Interventions for Co-existing problems
The following advice is adapted from NICE Guideline CG170: Autism in under 19s: support and management [http://www.nice.org.uk/guidance/cg170]
Offer psychosocial and pharmacological interventions for the management of coexisting mental health or medical problems in children and young people with autism in line with NICE guidance for children and young people, including:
Attention deficit hyperactivity disorder (ADHD) (NICE clinical guideline 72)
Conduct disorders in children and young people (NICE clinical guideline 158)
Constipation in children and young people (NICE clinical guideline 99)
Depression in children and young people (NICE clinical guideline 28)
Epilepsy (NICE clinical guideline 137)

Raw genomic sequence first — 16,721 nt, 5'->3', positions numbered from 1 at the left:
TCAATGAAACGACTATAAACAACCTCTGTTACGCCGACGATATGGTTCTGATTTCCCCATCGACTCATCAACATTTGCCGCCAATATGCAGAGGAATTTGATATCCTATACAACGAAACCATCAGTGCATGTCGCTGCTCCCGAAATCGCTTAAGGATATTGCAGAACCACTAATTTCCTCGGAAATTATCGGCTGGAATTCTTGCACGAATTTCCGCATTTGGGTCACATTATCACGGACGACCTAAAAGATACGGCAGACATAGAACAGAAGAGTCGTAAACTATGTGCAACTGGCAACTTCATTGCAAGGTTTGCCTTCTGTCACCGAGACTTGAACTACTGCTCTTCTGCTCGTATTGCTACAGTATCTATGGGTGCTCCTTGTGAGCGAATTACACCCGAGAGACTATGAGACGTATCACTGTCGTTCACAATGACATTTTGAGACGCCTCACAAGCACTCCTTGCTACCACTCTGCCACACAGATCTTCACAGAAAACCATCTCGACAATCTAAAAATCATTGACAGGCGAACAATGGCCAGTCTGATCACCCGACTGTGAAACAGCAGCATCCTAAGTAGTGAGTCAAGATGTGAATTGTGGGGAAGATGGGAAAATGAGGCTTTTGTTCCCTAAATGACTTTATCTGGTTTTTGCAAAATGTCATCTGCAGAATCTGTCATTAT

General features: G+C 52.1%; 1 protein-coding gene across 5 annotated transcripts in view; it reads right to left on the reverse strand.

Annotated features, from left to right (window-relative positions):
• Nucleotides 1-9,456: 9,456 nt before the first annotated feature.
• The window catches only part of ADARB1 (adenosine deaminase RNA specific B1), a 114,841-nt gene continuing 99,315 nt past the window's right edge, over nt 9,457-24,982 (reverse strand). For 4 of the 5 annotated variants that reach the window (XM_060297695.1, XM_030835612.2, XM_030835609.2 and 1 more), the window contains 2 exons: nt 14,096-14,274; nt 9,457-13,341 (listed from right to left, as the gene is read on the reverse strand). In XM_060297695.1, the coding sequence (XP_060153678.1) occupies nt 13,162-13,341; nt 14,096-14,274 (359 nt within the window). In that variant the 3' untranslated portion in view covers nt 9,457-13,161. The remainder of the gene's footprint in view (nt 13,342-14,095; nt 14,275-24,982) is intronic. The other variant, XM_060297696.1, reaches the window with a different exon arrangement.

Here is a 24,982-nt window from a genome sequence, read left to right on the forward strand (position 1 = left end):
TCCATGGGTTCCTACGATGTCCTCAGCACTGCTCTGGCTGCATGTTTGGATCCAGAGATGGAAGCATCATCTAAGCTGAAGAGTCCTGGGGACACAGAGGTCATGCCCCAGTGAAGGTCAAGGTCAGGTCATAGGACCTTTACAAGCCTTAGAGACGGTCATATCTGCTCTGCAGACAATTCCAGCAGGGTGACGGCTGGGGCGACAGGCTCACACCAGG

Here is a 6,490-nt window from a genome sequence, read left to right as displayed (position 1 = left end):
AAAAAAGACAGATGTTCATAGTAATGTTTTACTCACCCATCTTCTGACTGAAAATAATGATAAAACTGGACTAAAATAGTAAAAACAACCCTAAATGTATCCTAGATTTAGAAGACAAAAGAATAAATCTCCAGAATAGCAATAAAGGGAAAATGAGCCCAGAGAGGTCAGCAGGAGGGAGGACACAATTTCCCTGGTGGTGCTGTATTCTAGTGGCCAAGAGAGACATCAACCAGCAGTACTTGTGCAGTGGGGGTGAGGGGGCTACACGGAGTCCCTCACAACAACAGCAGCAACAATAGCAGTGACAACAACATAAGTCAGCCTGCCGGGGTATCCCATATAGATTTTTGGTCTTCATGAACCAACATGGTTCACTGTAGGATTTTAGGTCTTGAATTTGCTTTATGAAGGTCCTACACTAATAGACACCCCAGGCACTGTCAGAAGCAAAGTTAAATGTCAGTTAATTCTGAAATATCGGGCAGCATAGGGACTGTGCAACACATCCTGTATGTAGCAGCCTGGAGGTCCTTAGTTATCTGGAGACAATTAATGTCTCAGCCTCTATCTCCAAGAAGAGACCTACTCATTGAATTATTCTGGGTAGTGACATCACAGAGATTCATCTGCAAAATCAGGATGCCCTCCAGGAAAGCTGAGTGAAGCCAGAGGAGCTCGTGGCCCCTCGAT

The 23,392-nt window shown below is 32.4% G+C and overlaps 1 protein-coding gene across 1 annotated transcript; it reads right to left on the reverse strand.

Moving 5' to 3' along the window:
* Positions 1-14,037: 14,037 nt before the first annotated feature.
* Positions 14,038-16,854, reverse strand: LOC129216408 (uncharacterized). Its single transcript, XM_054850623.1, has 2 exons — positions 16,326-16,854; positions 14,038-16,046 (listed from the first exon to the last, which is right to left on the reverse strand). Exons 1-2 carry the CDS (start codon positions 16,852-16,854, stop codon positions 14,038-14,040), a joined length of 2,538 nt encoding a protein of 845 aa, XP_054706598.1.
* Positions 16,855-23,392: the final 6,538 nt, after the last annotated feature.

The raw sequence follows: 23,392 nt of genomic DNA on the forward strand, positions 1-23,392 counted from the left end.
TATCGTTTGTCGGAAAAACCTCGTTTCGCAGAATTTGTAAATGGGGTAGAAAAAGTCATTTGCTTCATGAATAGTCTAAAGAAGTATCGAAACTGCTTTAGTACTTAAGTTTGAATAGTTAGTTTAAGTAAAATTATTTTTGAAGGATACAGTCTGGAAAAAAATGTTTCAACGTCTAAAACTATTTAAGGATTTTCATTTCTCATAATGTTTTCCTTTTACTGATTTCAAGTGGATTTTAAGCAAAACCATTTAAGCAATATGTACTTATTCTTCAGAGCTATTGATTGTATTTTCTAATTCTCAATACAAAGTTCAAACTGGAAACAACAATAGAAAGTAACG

Obsessive-compulsive disorder (OCD) and body dysmorphic disorder (BDD) (NICE clinical guideline 31)
Post-traumatic stress disorder (PTSD) (NICE clinical guideline 26).
Cognitive-Behaviour Therapy (CBT)
If using cognitive-behaviour therapy to treat a coexisting condition (e.g. anxiety) this should be adapted to the needs of children with autism.
This could be group CBT which has been adapted for autism, or alternatively individual CBT if the children finds a group setting difficult.
The following adaptations are recommended:
- emotion recognition training
- greater use of written and visual information and structured worksheets
- a more cognitively concrete and structured approach
- simplified cognitive activities, for example, multiple-choice worksheets
- involving a parent or carer to support the implementation of the intervention, for example, involving them in therapy sessions
- maintaining attention by offering regular breaks
- incorporating the child or young person's special interests into therapy if possible.